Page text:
Ask Dez Bryant about the pain and listen up. The passionate Dallas Cowboys wide receiver has learned a lot in recent weeks about what his body can endure.
On top of rushing back from the fractured foot that sidelined him for five games, he’s battled a sprained knee. During the summer, a pulled hamstring wrecked his training camp.
It has been one thing or another, which many players can attest sums up life in the grueling NFL.
“It’s in my mind,” Bryant told USA TODAY Sports, pointing to his head.
“I’ve never in my life had a season like this. That’s why a lot of people ain’t really seen me talk too much (stuff), lately. Just because. I’ve been too busy trying to focus, instead of thinking about things you shouldn’t be thinking about.”
Bryant, 27, is trash-talking less on the field, but he’s proud to report, “I’m still Dez.”
That means frequently expressing his emotions, which over the years the Cowboys have come to accept as a positive part of his package. Sure, he might blow up – like he did in blasting the media in the locker room a few weeks ago – but, well, he cares.
“Like me and my brother talked about, I could have easily shut this down a long time ago,” Bryant said, when I asked him to describe his trying season. “Straight up, shut it down. That’s not me, man. You know, things creep in. Something is telling you something in this ear, something in the other ear. I’m me, man.
“(Expletive) that, I’m a competitor! I want to get out on the field. I want to play football. This is what I love. I don’t care what nobody thinks, what nobody says. I just want to win.”
No doubt, Bryant seemed poised to erupt during the first half of the victory at the Washington Redskins on Monday night when the Matt Cassel-led passing game was woefully out of sync. Of at least three glaring misconnections, none was more disconcerting than a third-down misfire in the red zone, when Bryant was open for a chance at a touchdown. The look on his face spoke volumes.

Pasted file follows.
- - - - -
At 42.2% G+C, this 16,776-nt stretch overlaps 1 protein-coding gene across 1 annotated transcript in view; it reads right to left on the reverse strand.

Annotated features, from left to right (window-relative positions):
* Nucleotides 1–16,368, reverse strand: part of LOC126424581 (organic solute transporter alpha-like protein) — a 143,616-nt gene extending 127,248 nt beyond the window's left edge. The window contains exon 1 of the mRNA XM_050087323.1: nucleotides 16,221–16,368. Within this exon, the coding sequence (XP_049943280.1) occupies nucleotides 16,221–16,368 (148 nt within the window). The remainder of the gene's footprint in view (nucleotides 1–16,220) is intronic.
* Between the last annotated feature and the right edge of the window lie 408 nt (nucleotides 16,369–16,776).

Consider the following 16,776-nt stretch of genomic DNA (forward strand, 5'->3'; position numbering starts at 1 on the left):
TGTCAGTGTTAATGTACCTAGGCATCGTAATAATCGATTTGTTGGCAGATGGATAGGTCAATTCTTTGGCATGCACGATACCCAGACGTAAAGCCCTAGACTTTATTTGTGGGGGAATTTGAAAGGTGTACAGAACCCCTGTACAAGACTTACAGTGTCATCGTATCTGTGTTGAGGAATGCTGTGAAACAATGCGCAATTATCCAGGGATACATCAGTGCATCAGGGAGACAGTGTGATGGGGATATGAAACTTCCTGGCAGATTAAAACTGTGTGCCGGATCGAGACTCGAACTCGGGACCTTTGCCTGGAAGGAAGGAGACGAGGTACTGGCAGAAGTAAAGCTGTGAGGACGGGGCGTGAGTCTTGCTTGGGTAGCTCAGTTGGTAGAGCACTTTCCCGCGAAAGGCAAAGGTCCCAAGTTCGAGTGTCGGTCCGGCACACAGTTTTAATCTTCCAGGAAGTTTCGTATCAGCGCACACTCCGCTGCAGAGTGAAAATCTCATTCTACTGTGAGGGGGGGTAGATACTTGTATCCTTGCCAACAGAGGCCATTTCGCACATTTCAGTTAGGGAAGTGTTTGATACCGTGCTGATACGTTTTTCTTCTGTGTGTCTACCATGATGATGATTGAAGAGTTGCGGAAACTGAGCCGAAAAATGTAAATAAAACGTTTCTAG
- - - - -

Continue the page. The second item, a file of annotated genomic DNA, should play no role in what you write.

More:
Explaining that to the group of reporters who surrounded his locker shortly after the game, Bryant said, “I’ll be honest: On that one, I was frustrated. But then, you’ve just got to understand. It’s the game. Everybody wants to make plays. Everybody wants to be there for the team. So it is what it is.”
Cassel, who won for the first time this season as Tony Romo’s fill-in, contended that he needs to do a better job of feeding Bryant for opportunities to make plays. He’s right. Whatever slim chances the Cowboys have to rally to a playoff berth will need the impact of their best playmaker.
The Cowboys left Washington at 4-8, but in the sorry NFC East that puts them just one game behind the other three teams in the division. With a quarter of the season to play, they somehow still have a shot at the playoffs.
On Monday night, coach Jason Garrett pointed to the team’s grit, another trait that defines Bryant. He entered the season with so many expectations to follow up on last year’s all-pro campaign and live up to the five-year, $70 million contract he signed in July. But even getting the big payday threw him off. He wasn’t a participant in the offseason programs and minicamp while stuck in franchise tag limbo. Then came the injuries.
“There’s no doubt that he was not the player that he ended last season as, because he didn’t practice through the spring, the fall and really throughout the rest of the season,” Cowboys owner Jerry Jones told USA TODAY Sports.
Jones considers Bryant one of the players that he has become closest to during his ownership tenure which began in 1989, in part because of attention needed to address off-field issues. He’s seen Bryant mature over the years. But he’s also learned a bit more this season with regards to the injuries.
“He is beyond description in his tolerance for pain,” Jones said. “Never seen anybody that has worked through his pain.”
Bryant believes his sacrifices have been worth it. When he faces the Green Bay Packers on Sunday at Lambeau Field – site of the controversial reversal of his clutch fourth-down catch in the NFC divisional playoffs in January – there is still something to play for.
“Sometimes, I’ll walk with a limp in the early (part of the) week of practice,” he said. “By Friday, I’m walking straight, I’m ready to go. It’s a mind-set, man.”